Comfort Dogs Allowed in Pennsylvania Courts
A recent decision of the Pennsylvania Supreme Court allows comfort dogs in the courtroom. The case is Commonwealth v. Purnell, 2021 Pa. Lexis 3610 (Pa. Supreme, Sept. 22, 2021). The case comes from Chester County and involves a 2016 murder. A 13-year-old autistic girl witnessed the shooting and told police that the shooter pointed a gun at her as he fled the scene. Two years later, when she was with another witness to the 2016 shooting, she watched as the other witness was assaulted by the same group responsible for the murder and became concerned for her safety if she cooperated with the police any further.
Before the 2018 trial on the murder, the Commonwealth asked the trial court’s permission for the now 15-year-old to testify with a comfort dog present. The argument was that the girl felt sufficiently safe with the dog to proceed with her testimony. Defense counsel opposed the request stating that the presence of the dog would make the young witness more sympathetic to the jury.
The trial judge allowed the dog to be on the witness stand with the young witness under certain restrictions. Most notably, the dog had to be inside the jury box with the witness and not visible to the jury. When not actually on the stand with the witness, the dog was to be with its handler from the Sheriff’s Department. The jury was told by the judge that the 15-year-old was accompanied on the witness stand by a “service” dog and that the jury should not be sympathetic to the witness because of the presence of the dog or for any other reason.
The defendant was convicted and appealed to Pennsylvania’s intermediate appellate court, Superior Court. That court affirmed the conviction and sentencing of the defendant.
The state Supreme Court granted review and affirmed the two lower courts. In its supporting opinion, the Supreme Court goes through an analysis of whether the safeguards and precautions taken by the trial judge in any way infringed on the defendant’s right to a fair trial. After that analysis, the Supreme Court found that the defendant was given a fair trial and affirmed the conviction and sentence.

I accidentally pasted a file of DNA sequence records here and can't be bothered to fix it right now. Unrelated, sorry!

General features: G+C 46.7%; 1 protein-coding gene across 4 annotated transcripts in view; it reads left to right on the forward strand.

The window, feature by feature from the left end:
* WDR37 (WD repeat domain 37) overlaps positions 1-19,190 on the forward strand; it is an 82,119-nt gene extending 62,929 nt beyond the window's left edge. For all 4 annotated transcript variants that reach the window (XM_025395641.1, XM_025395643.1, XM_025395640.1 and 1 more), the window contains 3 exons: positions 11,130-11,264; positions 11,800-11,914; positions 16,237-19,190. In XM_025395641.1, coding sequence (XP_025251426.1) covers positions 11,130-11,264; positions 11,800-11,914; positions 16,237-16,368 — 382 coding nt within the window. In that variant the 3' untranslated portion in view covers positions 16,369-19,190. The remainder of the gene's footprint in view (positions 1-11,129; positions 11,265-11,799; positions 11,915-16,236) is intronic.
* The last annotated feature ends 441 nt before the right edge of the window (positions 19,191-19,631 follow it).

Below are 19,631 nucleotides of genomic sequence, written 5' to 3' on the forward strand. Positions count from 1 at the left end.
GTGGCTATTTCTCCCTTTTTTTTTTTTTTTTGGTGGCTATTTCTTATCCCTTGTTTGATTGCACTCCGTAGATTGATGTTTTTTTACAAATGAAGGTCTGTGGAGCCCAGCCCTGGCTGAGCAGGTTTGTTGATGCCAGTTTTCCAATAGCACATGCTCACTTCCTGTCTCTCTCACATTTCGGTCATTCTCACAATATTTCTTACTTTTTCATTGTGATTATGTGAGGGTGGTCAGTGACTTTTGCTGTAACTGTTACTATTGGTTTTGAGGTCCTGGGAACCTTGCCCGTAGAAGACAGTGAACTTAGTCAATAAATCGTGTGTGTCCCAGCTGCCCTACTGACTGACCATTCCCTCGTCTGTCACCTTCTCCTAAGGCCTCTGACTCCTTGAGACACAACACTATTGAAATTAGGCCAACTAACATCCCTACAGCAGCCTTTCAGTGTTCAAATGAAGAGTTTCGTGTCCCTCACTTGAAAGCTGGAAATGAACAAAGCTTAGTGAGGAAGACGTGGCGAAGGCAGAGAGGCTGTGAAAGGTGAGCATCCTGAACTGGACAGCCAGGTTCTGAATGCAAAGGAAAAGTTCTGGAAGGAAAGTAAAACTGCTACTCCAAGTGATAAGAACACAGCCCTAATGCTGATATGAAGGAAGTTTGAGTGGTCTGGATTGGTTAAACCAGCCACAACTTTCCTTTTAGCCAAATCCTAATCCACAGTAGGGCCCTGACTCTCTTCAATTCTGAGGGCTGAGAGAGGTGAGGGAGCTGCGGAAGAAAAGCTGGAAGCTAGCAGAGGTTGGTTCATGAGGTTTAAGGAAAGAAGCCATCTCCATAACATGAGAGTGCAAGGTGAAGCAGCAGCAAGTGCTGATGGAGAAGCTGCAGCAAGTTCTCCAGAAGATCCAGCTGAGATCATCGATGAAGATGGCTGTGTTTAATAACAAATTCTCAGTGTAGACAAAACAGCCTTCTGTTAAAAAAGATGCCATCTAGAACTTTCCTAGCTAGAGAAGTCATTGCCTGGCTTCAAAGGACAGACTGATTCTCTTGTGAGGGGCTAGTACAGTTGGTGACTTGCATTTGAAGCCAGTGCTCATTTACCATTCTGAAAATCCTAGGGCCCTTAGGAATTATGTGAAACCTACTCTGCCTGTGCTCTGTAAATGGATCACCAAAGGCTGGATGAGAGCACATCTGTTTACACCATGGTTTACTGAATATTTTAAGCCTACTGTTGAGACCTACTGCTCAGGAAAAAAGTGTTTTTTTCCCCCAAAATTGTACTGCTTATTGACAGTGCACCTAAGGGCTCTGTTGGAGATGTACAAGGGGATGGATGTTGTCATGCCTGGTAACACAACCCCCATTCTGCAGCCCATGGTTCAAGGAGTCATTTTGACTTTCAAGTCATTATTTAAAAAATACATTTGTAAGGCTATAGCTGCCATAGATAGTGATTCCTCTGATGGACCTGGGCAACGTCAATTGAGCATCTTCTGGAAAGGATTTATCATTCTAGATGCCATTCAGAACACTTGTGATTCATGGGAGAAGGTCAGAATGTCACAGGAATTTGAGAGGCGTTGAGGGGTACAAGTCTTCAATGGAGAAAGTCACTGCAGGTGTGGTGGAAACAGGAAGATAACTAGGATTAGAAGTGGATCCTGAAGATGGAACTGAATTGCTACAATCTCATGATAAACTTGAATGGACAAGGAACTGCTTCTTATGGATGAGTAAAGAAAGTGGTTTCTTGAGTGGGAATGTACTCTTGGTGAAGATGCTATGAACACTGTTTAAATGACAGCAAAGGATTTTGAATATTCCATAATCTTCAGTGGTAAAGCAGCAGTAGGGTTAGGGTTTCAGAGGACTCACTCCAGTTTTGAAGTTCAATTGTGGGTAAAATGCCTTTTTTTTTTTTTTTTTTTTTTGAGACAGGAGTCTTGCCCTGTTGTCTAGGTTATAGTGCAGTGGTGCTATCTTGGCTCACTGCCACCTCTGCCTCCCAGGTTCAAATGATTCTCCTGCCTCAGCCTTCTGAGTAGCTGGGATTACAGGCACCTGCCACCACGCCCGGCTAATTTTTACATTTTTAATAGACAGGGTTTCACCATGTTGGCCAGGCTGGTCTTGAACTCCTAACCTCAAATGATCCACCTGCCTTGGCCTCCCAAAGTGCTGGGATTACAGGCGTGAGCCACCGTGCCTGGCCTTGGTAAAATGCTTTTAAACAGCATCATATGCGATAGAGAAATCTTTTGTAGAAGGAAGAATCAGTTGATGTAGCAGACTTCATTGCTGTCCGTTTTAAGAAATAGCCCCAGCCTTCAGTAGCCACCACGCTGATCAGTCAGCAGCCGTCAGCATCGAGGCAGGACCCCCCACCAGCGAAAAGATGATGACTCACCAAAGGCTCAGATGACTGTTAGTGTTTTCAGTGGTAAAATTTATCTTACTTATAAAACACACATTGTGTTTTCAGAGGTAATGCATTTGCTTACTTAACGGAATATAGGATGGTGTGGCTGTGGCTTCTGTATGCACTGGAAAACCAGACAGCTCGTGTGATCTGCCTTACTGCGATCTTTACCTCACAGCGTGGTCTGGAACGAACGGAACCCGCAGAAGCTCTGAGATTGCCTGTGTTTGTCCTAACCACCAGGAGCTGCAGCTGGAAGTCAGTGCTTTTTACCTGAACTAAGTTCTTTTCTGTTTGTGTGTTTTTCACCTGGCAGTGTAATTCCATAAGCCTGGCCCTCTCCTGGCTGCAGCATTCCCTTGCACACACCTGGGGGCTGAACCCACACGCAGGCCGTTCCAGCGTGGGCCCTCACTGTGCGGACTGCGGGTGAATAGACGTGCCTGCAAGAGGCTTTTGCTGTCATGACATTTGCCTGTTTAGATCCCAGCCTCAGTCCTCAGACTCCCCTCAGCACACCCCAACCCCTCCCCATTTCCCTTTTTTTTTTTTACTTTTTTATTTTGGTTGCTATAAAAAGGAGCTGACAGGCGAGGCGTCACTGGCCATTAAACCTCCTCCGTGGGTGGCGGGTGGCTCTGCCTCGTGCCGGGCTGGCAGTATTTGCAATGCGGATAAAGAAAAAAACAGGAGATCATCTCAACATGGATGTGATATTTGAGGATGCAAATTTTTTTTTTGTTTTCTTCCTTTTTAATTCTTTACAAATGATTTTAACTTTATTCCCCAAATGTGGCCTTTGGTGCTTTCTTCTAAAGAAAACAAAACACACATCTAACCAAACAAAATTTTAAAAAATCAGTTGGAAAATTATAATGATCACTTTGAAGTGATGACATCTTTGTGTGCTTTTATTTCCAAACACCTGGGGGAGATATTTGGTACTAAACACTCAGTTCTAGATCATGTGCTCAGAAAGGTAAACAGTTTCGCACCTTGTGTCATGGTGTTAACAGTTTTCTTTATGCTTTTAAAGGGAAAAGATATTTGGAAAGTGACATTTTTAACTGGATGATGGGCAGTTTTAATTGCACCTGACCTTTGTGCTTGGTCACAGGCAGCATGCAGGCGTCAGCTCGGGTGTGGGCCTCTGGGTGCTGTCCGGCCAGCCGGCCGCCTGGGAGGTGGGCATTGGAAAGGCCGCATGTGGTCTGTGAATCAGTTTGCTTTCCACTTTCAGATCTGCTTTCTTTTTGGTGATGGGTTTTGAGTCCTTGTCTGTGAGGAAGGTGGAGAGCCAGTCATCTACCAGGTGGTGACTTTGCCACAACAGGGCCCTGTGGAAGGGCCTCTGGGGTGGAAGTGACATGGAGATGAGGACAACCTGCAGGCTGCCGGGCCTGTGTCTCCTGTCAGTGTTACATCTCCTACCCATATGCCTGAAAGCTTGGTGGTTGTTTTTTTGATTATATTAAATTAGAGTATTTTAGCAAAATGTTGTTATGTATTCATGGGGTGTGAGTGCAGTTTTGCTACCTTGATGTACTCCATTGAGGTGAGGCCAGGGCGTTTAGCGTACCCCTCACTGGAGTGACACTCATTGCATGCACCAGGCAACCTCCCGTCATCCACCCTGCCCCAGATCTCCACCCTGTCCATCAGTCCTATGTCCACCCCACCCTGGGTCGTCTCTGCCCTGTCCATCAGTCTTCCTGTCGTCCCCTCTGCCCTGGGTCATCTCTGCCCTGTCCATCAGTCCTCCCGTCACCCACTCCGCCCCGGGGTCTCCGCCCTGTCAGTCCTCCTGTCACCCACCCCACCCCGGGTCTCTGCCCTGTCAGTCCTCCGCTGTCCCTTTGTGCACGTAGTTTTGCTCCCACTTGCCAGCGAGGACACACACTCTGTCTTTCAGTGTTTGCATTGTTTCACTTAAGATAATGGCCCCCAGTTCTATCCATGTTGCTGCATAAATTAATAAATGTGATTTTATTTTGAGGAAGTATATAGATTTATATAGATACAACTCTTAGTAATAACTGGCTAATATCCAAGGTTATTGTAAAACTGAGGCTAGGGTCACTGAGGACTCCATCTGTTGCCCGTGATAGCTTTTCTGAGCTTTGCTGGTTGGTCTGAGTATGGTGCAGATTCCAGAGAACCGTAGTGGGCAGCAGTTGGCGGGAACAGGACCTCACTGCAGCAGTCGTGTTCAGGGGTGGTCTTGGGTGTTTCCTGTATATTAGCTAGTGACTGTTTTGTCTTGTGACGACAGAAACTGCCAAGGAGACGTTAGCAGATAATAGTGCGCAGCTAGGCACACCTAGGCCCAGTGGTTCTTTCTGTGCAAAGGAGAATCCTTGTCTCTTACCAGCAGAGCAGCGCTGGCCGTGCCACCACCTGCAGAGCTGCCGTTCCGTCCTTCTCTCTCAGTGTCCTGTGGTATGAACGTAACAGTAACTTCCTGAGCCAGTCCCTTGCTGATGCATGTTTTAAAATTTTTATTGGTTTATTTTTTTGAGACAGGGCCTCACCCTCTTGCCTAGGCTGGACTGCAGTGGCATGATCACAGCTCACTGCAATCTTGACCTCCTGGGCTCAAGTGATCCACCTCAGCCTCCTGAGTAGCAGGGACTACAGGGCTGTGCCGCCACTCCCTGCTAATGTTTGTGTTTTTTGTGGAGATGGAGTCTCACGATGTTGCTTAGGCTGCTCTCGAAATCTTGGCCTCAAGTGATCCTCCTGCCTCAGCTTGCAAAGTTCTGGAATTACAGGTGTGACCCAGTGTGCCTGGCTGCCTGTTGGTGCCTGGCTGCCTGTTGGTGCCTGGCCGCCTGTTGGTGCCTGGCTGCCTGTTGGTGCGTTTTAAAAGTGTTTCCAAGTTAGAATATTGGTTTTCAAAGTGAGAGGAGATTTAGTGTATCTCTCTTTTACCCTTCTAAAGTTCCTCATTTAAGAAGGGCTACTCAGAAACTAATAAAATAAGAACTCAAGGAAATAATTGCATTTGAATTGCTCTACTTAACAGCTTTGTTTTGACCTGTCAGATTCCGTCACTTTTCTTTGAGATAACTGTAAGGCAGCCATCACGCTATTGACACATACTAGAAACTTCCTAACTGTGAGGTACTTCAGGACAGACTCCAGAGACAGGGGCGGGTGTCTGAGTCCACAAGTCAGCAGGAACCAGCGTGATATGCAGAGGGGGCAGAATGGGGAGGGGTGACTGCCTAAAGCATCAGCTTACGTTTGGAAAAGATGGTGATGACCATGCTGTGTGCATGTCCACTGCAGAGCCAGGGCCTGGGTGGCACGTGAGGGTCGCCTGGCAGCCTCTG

So what does any of this have to do with family law?
Anyone who frequents the Chester County Justice Center with any regularity is aware of Melody the comfort dog, the dog discussed above. She is quite visible walking in every morning and leaving each evening. She has been specifically trained to accompany witnesses to court. The Purnell decision affects jury trials in criminal matters; Melody has always been available in juvenile dependency and child custody cases. While children do not testify per se in custody trials, they are interviewed by the judge, usually in the judge’s chambers; Melody is commonly in those interviews and is always available. The same is true of juvenile dependency cases where the child either meets with the judge or hearing officer or, when necessary, testifies in court.
While in a perfect world it should never happen, sometimes children are called as witnesses in protection from abuse cases. In Chester County, just like in criminal trials, Melody is available. With the Purnell decision, it appears that comfort dogs are now part of the landscape of the court system statewide as it relates to children.